Congress is considering four separate national security bills to address the use of the TikTok app on American devices. Many believe the TikTok app should be removed because TikTok and its parent company ByteDance are deeply linked with the Chinese Communist Party. Keeping the app on American devices would, therefore, pose a national security threat. Each of the four bills represents varying degrees of governmental intrusion. Senator Josh Hawley’s bill is the narrowest in the scope of the four.
UncoverDC wrote a detailed column on the most terrifying of the four bills on March 28. In summary, the “bi-partisan bill,” called the Restrict Act, would be a massive expansion of governmental surveillance, or as some have dubbed it, “The Patriot Act for the Internet.”
Given how out-of-control our government has proven itself to be in recent years, these bills could grant unforeseen powers to the federal government. As such, the codification of bans on certain apps or websites may open the door to unwanted governmental and executive branch intrusion in ways we cannot yet imagine. Abuses of the Patriot Act certainly show how our government can and will tread on the rights of ordinary Americans. Today’s column will address the other three bills being considered in Congress.
Josh Hawley’s Bill S. 85: Limits Ban to ByteDance and TikTok
Josh Hawley’s bill (R-MO), S. 85, or the “No TikTok on United States Devices Act,” is the simplest and most narrowly tailored of the four bills to address national security. Hawley’s bill seeks to “block and prohibit all transactions in all property and interests in property of a covered company.”
I had no idea there was a right to spy in the Constitution. But that’s what TikTok says! The arguments get more and more absurd. Ban it pic.twitter.com/sNR4k5lo6N
— Josh Hawley (@HawleyMO) March 29, 2023
The “covered company” in this instance is narrowly defined as ByteDance and its “social networking service TikTok” and “any entity or successor service” owned by “ByteDance Limited or its successor entity.”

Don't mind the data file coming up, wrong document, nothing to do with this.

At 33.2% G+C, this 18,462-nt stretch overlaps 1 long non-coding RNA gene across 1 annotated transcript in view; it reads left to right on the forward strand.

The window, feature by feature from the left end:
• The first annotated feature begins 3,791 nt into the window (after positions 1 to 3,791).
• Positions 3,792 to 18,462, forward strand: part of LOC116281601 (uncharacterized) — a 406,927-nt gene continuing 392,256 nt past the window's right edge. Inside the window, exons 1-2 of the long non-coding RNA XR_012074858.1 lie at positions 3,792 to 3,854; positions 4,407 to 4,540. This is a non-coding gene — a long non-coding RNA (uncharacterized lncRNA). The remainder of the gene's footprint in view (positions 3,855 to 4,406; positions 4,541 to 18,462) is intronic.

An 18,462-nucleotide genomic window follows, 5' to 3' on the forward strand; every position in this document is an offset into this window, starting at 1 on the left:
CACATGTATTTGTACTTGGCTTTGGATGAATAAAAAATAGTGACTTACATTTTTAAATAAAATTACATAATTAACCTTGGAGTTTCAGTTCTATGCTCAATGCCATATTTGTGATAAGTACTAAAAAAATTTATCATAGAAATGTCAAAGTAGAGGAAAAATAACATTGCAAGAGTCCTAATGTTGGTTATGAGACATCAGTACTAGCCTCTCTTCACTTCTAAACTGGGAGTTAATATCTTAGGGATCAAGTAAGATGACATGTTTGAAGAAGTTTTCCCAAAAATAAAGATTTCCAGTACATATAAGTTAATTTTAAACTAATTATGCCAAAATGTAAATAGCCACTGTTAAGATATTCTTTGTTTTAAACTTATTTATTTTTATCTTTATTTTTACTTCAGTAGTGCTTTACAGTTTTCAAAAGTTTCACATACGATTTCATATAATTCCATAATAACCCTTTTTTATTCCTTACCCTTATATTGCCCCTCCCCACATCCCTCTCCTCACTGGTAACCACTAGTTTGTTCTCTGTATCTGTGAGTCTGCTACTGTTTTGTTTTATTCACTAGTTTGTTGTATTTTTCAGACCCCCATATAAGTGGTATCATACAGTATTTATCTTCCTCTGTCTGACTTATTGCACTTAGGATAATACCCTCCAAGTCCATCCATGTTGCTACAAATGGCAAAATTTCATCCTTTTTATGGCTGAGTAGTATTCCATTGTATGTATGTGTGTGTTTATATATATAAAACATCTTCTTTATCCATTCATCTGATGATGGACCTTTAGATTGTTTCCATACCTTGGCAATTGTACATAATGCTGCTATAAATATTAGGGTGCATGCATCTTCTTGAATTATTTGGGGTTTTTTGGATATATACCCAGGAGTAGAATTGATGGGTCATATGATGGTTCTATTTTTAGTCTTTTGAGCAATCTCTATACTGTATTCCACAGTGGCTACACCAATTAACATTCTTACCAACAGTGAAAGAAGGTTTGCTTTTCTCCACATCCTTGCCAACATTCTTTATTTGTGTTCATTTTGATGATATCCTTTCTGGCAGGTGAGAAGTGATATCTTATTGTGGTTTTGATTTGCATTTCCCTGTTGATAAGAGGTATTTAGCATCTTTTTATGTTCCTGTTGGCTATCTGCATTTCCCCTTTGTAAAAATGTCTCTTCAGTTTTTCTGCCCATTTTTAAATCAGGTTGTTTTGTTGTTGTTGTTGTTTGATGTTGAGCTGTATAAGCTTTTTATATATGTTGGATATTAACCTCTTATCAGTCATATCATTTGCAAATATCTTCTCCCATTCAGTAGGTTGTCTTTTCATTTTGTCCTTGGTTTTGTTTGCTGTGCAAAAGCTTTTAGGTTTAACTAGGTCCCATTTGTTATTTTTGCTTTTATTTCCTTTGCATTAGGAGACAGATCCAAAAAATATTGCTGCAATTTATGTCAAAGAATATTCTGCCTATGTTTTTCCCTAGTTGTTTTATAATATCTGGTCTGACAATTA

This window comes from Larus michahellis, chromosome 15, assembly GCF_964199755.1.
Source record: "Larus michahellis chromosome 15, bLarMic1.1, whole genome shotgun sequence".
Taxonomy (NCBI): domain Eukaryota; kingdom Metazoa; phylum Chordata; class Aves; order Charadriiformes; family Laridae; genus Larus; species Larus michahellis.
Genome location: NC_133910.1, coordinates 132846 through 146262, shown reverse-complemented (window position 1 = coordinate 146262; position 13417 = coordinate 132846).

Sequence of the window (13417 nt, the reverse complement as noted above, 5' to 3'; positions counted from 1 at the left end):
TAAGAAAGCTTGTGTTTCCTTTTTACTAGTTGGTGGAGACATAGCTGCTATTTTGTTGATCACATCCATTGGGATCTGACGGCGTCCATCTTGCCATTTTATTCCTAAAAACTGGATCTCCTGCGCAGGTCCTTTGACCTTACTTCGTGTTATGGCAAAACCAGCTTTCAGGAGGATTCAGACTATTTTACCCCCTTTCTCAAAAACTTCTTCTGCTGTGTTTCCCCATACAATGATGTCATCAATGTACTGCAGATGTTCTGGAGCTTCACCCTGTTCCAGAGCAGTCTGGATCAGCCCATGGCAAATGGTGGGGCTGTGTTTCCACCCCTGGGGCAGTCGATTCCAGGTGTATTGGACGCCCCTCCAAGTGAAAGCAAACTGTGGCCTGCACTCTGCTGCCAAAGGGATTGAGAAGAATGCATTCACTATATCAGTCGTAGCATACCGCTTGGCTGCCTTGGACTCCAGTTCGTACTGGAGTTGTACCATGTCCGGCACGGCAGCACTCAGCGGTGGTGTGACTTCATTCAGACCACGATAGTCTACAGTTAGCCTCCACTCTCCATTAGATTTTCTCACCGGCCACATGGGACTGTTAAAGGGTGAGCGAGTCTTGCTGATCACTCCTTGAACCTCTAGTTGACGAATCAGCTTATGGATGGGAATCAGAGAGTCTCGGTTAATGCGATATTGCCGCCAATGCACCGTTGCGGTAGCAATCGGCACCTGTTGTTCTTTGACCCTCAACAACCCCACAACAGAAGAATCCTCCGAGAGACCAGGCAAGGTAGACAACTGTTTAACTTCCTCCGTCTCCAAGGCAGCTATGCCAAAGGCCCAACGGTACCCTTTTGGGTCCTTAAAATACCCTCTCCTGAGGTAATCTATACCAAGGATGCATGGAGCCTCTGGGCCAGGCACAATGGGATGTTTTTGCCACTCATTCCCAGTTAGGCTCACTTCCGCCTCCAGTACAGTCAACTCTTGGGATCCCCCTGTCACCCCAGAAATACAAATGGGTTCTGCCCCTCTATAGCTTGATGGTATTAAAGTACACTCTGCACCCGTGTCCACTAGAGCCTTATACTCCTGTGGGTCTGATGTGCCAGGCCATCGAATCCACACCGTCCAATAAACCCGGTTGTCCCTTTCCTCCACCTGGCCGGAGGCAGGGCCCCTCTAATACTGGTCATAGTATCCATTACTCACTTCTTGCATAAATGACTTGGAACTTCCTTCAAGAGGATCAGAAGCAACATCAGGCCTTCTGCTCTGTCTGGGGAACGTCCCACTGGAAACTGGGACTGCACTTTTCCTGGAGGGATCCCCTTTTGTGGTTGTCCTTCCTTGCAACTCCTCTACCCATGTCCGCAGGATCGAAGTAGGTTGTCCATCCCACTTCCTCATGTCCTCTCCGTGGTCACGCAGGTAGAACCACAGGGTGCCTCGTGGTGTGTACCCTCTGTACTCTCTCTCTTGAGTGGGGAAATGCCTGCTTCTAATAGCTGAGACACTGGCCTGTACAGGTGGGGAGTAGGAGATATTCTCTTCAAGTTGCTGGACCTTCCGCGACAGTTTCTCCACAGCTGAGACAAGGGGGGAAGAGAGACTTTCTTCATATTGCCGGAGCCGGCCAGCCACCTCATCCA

Hawley’s bill also calls for a report on the threats posed by TikTok no later than 120 days after his bill is enacted. The bill also calls for a classified briefing to Congress no later than 180 days after the enactment of the bill.
The problem with the RESTRICT Act is – it doesn’t ban TikTok. It gives the President a whole bunch of new authority and does nothing to stop the CCP. Just ban TikTok pic.twitter.com/iv8FNGFG84
— Josh Hawley (@HawleyMO) March 30, 2023
Marco Rubio’s Bill: S. 347, the ANTI-SOCIAL CCP Act
S.347 or “Averting the National Threat of Internet Surveillance, Oppressive Censorship and Influence, and Algorithmic Learning by the Chinese Communist Party Act” or the “ANTI-SOCIAL CCP Act” is sponsored by Senators Marco Rubio (R-Fla) and seven other Senators. S.347 may be more expansive than Hawley’s bill because it seems to open the door to identifying other entities that may pose national security threats in the future. The bill opens with the following language:
“To protect Americans from the threat posed by certain foreign adversaries using current or potential future social media companies that those foreign adversaries control to surveil Americans, gather sensitive data about Americans, or spread influence campaigns, propaganda, and censorship.”
However, as it currently stands, the bill only lists ByteDance and TikTok as national security threats. S.347 authorizes the President to use emergency powers under IEEPA to block U.S.-based transactions of those companies.
MARCO RUBIO IS NOT AFTER TIK TOK. RUBIO IS AFTER OUR FREEDOM OF SPEECH AND AFTER OUR SOCIAL MEDIA. https://t.co/NmigZUWddJ
— Olivetti Lettera 🦄 📚☕🍫⚽ (@writerware) March 30, 2023
Senator Tom Cotton’s Bill: S.872, SAFETY on Social Media Act